A Scion Society of The Baker Street Irregulars
“Somewhere in the vaults of the bank of Cox and Co., at Charing Cross, there is a travel-worn and battered tin dispatch-box with my name, John H. Watson, MD, Late Indian Army, painted upon the lid.”
– The Problem of Thor Bridge (THOR)
One of the great pleasures reading and rereading the Canon is the realization that there is always an unanswered question lurking somewhere in the text. No matter how often one returns to these tales, some new uncertainty or challenge is always to be found a recurring theme is the fact that while we know much about what happened in the sixty stories, we often have little information as to why it happened however, recent research into the life of another fascinating historical figure may yet shed some light on one of those yet-to-be answered questions.
In THOR, Watson tells us:
Somewhere in the vaults of the bank Cox & Co., at Charing Cross, there is a travel-worn and battered in dispatch-box with my name, John H. Watson, M.D., Late Indian Army, painted upon the lid. It is crammed with papers, nearly all of which are pieces that illustrate the curious problems which Mr. Sherlock Holmes at various times to examine.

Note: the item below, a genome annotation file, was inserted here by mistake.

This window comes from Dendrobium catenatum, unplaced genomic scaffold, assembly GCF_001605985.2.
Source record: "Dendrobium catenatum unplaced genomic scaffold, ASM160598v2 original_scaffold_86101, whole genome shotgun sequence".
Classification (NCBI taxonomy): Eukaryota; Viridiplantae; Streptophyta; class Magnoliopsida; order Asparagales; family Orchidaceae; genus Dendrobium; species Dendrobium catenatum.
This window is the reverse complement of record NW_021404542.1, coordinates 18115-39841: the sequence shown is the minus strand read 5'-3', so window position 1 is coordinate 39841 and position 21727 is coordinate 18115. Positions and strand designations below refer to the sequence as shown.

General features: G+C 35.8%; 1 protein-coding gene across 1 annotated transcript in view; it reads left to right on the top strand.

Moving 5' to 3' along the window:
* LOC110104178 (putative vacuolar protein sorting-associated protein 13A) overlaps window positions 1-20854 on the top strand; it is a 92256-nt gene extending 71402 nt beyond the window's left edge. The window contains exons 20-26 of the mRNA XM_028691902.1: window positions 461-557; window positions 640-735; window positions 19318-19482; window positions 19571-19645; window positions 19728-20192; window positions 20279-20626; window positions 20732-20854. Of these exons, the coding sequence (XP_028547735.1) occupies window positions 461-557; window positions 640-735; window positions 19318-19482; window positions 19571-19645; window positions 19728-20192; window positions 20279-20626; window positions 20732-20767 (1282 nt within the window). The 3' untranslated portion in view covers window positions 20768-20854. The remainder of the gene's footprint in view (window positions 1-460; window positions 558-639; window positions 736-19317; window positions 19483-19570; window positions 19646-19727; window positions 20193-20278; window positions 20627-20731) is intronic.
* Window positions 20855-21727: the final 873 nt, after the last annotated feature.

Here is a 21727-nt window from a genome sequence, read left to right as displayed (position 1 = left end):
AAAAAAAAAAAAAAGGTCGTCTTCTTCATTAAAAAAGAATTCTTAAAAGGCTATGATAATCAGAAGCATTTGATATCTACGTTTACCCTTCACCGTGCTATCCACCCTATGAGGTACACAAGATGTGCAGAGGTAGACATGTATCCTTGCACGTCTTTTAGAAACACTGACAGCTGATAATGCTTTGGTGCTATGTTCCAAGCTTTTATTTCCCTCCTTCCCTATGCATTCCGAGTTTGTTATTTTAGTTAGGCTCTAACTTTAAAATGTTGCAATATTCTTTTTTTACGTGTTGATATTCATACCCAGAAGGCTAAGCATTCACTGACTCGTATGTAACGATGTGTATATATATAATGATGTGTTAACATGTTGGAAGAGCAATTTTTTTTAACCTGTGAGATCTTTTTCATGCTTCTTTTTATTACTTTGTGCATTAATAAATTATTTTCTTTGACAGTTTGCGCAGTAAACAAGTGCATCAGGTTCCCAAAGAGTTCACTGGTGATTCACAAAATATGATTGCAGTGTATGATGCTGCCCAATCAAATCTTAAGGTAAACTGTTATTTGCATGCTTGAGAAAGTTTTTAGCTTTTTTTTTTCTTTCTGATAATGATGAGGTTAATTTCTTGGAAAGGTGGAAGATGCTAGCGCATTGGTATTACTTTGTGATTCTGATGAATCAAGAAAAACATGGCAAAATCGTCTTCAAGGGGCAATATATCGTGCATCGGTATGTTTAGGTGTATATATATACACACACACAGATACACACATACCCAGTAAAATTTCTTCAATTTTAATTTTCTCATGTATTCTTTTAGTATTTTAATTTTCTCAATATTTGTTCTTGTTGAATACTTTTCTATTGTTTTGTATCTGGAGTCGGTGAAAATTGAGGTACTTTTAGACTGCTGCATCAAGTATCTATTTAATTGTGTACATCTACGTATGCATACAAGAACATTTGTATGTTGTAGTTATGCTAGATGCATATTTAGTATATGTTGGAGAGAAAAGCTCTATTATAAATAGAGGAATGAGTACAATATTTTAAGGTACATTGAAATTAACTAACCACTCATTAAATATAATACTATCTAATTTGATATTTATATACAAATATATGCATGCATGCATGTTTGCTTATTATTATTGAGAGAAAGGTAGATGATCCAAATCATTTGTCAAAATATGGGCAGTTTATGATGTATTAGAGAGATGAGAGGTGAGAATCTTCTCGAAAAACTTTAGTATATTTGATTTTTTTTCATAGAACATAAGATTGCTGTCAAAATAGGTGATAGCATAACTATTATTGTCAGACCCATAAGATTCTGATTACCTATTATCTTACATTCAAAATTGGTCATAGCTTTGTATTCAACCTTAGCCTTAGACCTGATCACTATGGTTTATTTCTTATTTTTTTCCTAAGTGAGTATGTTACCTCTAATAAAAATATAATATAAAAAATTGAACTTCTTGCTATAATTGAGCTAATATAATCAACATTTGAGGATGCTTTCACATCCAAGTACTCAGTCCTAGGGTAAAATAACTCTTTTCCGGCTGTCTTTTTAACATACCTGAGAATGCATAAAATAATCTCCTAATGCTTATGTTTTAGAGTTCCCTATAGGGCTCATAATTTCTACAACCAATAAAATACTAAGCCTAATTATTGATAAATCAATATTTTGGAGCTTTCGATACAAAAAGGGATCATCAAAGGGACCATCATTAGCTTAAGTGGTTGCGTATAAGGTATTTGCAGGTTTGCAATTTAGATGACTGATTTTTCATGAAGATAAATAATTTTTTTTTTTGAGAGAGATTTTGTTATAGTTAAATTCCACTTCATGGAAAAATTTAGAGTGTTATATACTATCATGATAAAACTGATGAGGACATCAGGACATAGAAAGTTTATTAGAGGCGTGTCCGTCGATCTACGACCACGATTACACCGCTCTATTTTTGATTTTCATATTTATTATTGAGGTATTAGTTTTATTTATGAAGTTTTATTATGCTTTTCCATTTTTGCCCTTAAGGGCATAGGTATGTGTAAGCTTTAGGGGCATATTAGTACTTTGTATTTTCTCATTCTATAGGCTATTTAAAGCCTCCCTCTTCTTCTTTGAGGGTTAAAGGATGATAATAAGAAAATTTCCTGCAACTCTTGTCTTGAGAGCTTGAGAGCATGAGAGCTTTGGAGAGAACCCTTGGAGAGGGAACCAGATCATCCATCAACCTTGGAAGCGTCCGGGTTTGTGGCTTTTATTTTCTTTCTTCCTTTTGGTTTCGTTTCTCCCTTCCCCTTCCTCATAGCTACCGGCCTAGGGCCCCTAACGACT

We now know that Watson kept his notes, memoirs, and records in that box. How much would any Sherlockian give for a few hours of time reading through the contents of that container! But while we are told that Watson banked at Cox and Co., we’re not told why he chose that particular establishment. Surely there were other good banks in London at that time. Perhaps there were some that were more convenient to Watson’s place of residence. Yet, of all the financial institutions, Watson chose Cox and Co.,
The basis for Watson’s choice may be discerned from a reading of a new and illuminating book on the financial aspects of the life of that always fascinating and larger-than-life figure, Winston Churchill. In No More Champagne: Churchill and His Money (Picador, New York, 2015), author, and financial expert David Lough examines the minute details of Churchill’s income and expenses throughout his entire life.